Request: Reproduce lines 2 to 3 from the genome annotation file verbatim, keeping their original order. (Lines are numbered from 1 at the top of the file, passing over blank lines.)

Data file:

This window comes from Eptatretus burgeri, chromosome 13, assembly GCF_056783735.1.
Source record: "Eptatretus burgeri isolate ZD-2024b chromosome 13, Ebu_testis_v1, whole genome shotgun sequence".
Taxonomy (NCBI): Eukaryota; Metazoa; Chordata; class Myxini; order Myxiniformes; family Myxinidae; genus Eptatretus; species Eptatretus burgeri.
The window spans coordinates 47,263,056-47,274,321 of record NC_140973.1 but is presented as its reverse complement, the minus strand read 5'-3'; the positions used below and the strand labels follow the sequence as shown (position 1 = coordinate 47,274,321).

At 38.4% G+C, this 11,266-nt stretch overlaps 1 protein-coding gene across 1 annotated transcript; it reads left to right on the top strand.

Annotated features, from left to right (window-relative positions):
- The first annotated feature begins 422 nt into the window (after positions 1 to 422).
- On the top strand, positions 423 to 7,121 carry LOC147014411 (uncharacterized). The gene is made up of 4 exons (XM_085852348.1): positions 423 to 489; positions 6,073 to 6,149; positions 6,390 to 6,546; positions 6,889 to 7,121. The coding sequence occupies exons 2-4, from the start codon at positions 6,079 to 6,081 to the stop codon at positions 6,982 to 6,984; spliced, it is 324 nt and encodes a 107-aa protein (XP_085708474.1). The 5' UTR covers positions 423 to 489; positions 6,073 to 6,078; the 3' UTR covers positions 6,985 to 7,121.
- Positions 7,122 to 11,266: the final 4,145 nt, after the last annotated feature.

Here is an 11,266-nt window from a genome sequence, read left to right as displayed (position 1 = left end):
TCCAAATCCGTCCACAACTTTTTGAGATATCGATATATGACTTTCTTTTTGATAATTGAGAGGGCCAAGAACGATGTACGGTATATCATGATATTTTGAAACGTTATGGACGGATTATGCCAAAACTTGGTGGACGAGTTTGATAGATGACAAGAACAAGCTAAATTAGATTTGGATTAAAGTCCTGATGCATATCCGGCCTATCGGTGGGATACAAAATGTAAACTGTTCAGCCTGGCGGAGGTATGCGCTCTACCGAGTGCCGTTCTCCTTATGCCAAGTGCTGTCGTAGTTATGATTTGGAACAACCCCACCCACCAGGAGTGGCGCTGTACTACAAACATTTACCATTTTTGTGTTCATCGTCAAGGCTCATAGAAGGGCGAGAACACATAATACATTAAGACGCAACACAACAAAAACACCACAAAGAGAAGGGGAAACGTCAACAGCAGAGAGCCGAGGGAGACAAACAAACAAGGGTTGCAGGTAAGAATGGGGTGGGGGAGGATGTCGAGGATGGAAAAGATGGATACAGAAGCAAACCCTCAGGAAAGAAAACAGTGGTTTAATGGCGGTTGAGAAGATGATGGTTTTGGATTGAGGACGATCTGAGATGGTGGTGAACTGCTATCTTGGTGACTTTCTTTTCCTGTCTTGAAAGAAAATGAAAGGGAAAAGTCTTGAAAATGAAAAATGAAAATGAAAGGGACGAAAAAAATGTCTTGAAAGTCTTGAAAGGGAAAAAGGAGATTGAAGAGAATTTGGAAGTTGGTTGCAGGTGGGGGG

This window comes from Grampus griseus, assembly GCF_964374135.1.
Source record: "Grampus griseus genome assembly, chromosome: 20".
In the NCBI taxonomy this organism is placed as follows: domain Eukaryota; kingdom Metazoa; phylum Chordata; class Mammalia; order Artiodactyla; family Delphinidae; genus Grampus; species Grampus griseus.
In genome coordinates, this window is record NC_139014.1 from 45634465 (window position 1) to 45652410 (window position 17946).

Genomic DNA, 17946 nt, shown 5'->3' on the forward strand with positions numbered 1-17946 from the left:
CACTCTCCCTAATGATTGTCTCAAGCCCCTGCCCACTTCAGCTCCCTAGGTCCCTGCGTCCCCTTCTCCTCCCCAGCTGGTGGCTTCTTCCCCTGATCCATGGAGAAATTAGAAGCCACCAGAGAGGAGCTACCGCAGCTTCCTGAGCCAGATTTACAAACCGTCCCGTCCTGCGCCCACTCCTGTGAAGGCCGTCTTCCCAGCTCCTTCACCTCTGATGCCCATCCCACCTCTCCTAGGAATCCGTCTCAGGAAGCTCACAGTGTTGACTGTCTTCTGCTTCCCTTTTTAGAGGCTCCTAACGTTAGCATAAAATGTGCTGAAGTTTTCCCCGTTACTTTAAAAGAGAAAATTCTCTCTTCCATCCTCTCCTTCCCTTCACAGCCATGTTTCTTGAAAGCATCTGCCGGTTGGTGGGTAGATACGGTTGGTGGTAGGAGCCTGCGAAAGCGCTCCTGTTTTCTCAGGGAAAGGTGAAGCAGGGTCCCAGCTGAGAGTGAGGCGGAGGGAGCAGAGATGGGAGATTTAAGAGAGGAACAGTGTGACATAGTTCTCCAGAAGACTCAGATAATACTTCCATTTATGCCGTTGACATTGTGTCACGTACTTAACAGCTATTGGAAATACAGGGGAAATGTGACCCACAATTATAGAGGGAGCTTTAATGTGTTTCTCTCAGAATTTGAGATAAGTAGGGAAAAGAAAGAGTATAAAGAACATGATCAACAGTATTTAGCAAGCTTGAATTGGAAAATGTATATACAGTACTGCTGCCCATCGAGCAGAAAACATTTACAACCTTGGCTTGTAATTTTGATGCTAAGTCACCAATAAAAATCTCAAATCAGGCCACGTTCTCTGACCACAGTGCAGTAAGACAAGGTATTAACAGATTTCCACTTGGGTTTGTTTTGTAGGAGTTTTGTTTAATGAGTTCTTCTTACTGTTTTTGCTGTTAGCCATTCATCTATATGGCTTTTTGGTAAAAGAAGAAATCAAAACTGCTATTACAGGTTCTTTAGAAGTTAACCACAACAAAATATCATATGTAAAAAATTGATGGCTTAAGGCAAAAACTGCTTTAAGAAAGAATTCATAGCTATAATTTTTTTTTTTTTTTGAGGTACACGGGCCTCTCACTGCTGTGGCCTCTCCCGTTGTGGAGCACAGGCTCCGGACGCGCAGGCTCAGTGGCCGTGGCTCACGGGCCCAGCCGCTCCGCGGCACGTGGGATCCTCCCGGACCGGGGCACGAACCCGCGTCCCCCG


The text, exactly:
Source record: "Eptatretus burgeri isolate ZD-2024b chromosome 13, Ebu_testis_v1, whole genome shotgun sequence".
Taxonomy (NCBI): Eukaryota; Metazoa; Chordata; class Myxini; order Myxiniformes; family Myxinidae; genus Eptatretus; species Eptatretus burgeri.